Taseff says that Shula had plenty to say about that, but he didn't say it to Brown, whom he still regards as "the greatest single influence on my life. Brown brought the classroom to pro football." Shula, in turn, impressed Brown as "a hitter, and smart. Some guys are great players, but you know they won't stay with it. Don gave you the feeling he was vitally interested."
That didn't stop Brown from trading Shula and Taseff to the Colts, where they were starters at cornerback for four seasons. Then Shula was cut. "I was so damned mad I didn't know what to do. I had sunglasses on and I was glad of that because the players were going out to practice and I had to pass by. I got in my car, and I went out on the Beltway and just drove. Somebody said I threatened to go back and poke Weeb in the nose but that's not true."
Shula married Dorothy Bartish in Painesville in 1958. They had met at a bowling alley while Dorothy was teaching second grade, and then, though smitten, she ran off to teach in Hawaii for a year. "You're making a terrible mistake," Don told her.
"I was playing it cool," says Dorothy. "I didn't think he was ready to give up all those girls I imagined he had." Don wrote her a letter. " 'It's the beginning of Lent,' he said. 'Let's pray we do the right thing.' I'd met a pilot and I was thinking about getting married. Don was coaching at Virginia. I got three letters talking marriage. The last one said, 'Will you?' " Don made all the wedding arrangements.
In 1963 Carroll Rosenbloom relieved Weeb Ewbank of the burden of coaching the Colts and began looking around for a savior. He asked Gino Marchetti what he thought. Marchetti said, "There's only one man for the job." "Who?" said Rosenbloom. "Shula."
Thus began a seven-year relationship that was more a fling than a romance, an interlude of breathtaking achievement and crushing unfulfillment. Shula was 33 years old when he took the job ("Imagine that," he told Dorothy, "a head coach at 33") but much much older when he left it.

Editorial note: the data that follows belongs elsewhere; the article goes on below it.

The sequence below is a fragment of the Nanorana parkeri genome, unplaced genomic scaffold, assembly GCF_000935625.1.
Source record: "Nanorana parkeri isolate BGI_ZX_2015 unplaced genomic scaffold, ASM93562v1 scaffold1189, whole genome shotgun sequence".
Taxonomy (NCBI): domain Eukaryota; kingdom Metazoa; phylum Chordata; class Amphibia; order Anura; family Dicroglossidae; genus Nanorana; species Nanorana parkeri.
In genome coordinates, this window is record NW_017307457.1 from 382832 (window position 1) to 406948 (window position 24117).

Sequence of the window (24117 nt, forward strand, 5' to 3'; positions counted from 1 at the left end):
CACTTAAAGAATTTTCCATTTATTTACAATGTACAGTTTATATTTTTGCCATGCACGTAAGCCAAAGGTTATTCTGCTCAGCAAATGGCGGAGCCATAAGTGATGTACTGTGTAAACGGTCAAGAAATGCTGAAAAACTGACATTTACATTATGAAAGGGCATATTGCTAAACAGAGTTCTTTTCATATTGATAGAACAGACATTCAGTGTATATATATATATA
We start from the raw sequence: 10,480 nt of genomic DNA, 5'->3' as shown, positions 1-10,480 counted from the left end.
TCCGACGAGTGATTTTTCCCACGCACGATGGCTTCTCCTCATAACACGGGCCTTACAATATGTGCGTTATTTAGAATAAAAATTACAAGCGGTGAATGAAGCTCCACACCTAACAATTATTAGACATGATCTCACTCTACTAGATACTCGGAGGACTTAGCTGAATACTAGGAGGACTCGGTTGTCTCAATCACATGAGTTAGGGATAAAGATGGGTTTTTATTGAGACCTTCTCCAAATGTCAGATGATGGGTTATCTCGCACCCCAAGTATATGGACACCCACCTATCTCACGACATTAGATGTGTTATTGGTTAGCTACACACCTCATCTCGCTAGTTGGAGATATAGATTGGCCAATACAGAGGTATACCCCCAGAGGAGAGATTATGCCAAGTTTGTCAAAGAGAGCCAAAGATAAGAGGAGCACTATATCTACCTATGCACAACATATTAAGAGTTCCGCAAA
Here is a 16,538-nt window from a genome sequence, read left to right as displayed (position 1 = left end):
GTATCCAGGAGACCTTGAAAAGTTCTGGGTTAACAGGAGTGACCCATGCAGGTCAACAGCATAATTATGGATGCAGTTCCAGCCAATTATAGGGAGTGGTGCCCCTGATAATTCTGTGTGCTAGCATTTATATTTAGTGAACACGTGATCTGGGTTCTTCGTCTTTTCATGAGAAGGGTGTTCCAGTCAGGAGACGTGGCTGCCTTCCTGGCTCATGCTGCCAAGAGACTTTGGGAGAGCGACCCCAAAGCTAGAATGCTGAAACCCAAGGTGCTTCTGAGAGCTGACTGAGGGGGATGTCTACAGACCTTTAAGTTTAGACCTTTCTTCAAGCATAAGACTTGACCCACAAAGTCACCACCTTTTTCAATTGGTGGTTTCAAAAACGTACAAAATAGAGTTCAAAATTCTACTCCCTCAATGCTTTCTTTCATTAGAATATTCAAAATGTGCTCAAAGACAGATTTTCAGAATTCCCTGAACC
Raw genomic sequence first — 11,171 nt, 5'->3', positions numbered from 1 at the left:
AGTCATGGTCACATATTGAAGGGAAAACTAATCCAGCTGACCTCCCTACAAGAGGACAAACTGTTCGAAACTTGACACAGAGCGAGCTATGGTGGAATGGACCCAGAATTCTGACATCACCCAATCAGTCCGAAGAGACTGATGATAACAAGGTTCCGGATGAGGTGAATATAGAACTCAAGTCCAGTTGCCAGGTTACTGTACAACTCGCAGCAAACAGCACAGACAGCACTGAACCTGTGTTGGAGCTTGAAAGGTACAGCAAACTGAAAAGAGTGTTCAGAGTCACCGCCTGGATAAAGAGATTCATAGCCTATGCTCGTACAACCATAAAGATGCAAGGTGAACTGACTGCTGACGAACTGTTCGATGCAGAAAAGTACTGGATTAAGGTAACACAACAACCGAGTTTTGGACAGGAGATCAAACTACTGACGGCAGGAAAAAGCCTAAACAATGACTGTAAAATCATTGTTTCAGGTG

By the time Joe Robbie (through Braucher) made his first tentative move in Shula's direction in January 1970, what was once a friendly union between the charming, sagacious Colt owner and his intense, highly principled young coach had already gone through its Indian summer and was freezing fast. They had known great success in wins and losses, and no championship. Worse, the most memorable setbacks had occurred at heaven's door: a 13-10 sudden-death playoff loss to Green Bay in 1965 (the Packers' tying field goal was vigorously disputed and led to a rule change called "The Baltimore Extension" that heightened the goalposts) and the 1969 Super Bowl loss to the Jets. Rosenbloom was embittered at being the first old-line NFLer to lose to an AFL team.
When Shula's 1969 Colts went 8-5-1, the haymakers began coming in combinations. Baltimore reporters wrote of "dissension" on the club. Headlines speculated on a coaching change. Don Klosterman was interposed between Rosenbloom and Shula as general manager. When asked what Shula's position as "vice-president" therefore meant, Steve Rosenbloom, the owner's son, said, "You know how we throw titles around." He said Shula was given one because "we needed somebody to sign checks."
But the unkindest cut of all, says Dorothy Shula, was made by the elder Rosenbloom, an offhand remark that he was "never big on coaches, anyway." Says Dorothy, "For Don it was like having his father reject him."
All things considered, that Rosenbloom was then able to strike a pose of righteous indignation over Shula's exodus to Miami was a triumph in histrionics. Shula went through proper channels, Steadman wrote, and got a 10-year, $70,000 contract and part ownership, and Steve Rosenbloom had been the "proper channel" he had gone through. (Carroll was on vacation in the Orient.) The negotiations lasted 22 days, plenty of time for all parties to be made aware. Dorothy Shula recalls that Steve Rosenbloom himself made the plane reservations for the Shulas' trip to Miami.